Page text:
How can a team drop after winning a game?
This is similar to the question above. Sometimes, especially in home games against bad teams, the negative impact to the OWP is greater than the positive impact on a team's winning percentage. For example, Virginia's RPI dipped from .5663 to .5633 even though they hammered Longwood last night. Why? Longwood's 5-16 record hurt UVA's OWP, and the gain in UVA's winning percentage was not enough to make it up. That may seem unfair, but remember that the RPI is a measure of how a team performs against its schedule.
How important is the RPI to the selection committee?
Many, many factors that are not directly connected to the RPI are a part of the selection process, including but not limited to overall win/loss record, conference record, road/neutral record, record in the last ten games, and non-conference record. The regional team rankings determined by coaches are in the room also, although no one is entirely clear on how they are used.
But, many of the factors are connected to the RPI including the raw RPI; strength of schedule; record vs. the Top 25, Top 50, and Top 100 of the RPI; losses to sub-100 and sub-200 RPI teams; and conference RPI. The RPI is obviously an important tool for the selection committee, but no team gets in on RPI alone. Higher RPI teams are left out for more worthy teams with lower RPI's each and every year. That said, no team better than #33 in the RPI has ever been left out, but teams that high in the RPI usually have lots of good things going for them.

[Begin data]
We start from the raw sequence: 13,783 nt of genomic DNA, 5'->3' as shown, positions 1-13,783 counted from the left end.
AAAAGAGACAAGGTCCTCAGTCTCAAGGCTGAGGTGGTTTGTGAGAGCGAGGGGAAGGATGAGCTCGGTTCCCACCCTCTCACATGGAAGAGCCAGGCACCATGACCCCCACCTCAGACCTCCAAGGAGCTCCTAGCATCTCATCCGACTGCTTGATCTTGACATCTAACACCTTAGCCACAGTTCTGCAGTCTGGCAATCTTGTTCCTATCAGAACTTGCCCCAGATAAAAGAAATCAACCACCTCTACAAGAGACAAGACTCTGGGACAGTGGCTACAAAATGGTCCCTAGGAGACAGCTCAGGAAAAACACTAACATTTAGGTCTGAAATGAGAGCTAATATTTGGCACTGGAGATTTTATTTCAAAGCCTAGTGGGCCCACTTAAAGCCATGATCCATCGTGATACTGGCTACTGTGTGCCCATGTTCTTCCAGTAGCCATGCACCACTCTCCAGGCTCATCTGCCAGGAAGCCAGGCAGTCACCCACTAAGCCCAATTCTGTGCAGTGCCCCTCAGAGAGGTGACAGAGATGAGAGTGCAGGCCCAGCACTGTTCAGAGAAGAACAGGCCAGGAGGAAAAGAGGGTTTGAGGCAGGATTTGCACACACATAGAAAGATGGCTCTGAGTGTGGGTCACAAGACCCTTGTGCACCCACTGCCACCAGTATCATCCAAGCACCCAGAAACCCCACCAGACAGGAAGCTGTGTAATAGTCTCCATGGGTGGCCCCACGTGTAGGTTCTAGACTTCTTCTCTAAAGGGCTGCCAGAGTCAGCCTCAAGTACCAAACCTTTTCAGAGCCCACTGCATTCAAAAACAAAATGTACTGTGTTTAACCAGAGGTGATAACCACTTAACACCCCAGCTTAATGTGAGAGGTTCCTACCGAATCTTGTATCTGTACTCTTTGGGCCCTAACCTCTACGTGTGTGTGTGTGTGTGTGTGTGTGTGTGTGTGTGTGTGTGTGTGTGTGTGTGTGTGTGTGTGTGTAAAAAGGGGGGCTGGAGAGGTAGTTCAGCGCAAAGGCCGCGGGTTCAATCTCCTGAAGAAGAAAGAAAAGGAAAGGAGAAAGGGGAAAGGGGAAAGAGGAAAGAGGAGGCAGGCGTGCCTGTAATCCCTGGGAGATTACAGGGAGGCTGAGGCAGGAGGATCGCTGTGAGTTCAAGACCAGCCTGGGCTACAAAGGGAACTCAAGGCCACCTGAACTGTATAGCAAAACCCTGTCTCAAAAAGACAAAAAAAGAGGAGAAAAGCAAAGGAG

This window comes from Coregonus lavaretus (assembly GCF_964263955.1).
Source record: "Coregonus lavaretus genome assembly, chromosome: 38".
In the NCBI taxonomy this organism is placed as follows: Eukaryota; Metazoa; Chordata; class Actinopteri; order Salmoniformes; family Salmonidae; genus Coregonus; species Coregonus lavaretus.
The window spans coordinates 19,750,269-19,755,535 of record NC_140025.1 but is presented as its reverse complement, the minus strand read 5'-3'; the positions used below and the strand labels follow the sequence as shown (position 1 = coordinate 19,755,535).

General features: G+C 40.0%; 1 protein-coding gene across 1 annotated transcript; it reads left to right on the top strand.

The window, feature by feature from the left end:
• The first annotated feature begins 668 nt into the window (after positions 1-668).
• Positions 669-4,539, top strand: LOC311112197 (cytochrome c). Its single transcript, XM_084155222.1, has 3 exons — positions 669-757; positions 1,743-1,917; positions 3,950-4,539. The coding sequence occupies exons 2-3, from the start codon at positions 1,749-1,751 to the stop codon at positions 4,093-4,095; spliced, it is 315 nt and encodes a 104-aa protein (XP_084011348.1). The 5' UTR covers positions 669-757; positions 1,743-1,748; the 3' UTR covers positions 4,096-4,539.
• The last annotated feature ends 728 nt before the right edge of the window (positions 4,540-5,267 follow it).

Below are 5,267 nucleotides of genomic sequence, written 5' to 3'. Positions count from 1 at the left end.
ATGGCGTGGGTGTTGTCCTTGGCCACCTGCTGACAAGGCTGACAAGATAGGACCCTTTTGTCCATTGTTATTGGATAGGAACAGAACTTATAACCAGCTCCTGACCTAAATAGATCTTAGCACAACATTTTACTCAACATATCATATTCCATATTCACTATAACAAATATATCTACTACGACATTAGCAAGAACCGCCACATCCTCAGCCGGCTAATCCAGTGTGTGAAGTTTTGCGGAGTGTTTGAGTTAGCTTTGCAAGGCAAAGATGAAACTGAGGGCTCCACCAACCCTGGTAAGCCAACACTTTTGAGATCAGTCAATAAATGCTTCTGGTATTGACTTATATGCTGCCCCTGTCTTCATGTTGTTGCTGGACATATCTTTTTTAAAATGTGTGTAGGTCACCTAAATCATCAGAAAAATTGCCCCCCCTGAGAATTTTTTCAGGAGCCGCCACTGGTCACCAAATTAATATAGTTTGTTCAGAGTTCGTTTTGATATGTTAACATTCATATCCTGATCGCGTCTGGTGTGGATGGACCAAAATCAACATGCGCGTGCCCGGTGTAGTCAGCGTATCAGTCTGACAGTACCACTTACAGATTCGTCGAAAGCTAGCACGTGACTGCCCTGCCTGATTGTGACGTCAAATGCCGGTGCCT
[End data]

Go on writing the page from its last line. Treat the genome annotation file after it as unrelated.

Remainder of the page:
Is the RPI skewed to favor the Big Six conferences?
In my opinion, it is easier to make the RPI work for you if you are in a Big Six conference, but that is mainly because the Big Six conferences generally have lots of teams with good records. However, this season we have seen the Missouri Valley crack the top five in conference RPI. Memphis and Gonzaga have maintained RPI's by following this formula: play a killer non-conference and win all of your conference games. That is tough to do, but some teams are doing fine with that formula.
Where it really hurts is in the skewed number of road games. Syracuse played their first fifteen games in the state of New York. They went 13-2 in those games. Louisville played twelve of their first thirteen at home. The power conference programs have a huge scheduling advantage over teams like Bucknell who played six non-conference road games or George Mason (five roadies). Imagine where George Mason would be without those road losses to Mississippi State and Wake Forest. GMU just cannot schedule tough teams in their gym, and they have to swap road games with other tough CAA-equivalent conference teams. The adjusted weight to road games supposedly will help level the playing field, and I truly hope it does.
Earlier this season, Numbers Lord Ken Pomeroy had this to say about the Big Six teams' scheduling methods:
"We can only speculate on the reason for the lack of change in scheduling practices, but to me it's clear. Teams with the big budgets are not willing to trade two or three spots in the RPI for the money that home dates bring in. This may come back to haunt one or two teams each season, thereby costing them revenue they would get from the NCAA Tournament, but most schools are willing to take that risk."
To me, that is an acceptable trade-off. The big boys keep their home games, and the non-power teams get an extra slot or two in the Big Dance. I think (hope) we saw the beginnings of that last season with Northern Iowa's inclusion over Maryland and Notre Dame. We will have more evidence to ponder in just a few more weeks.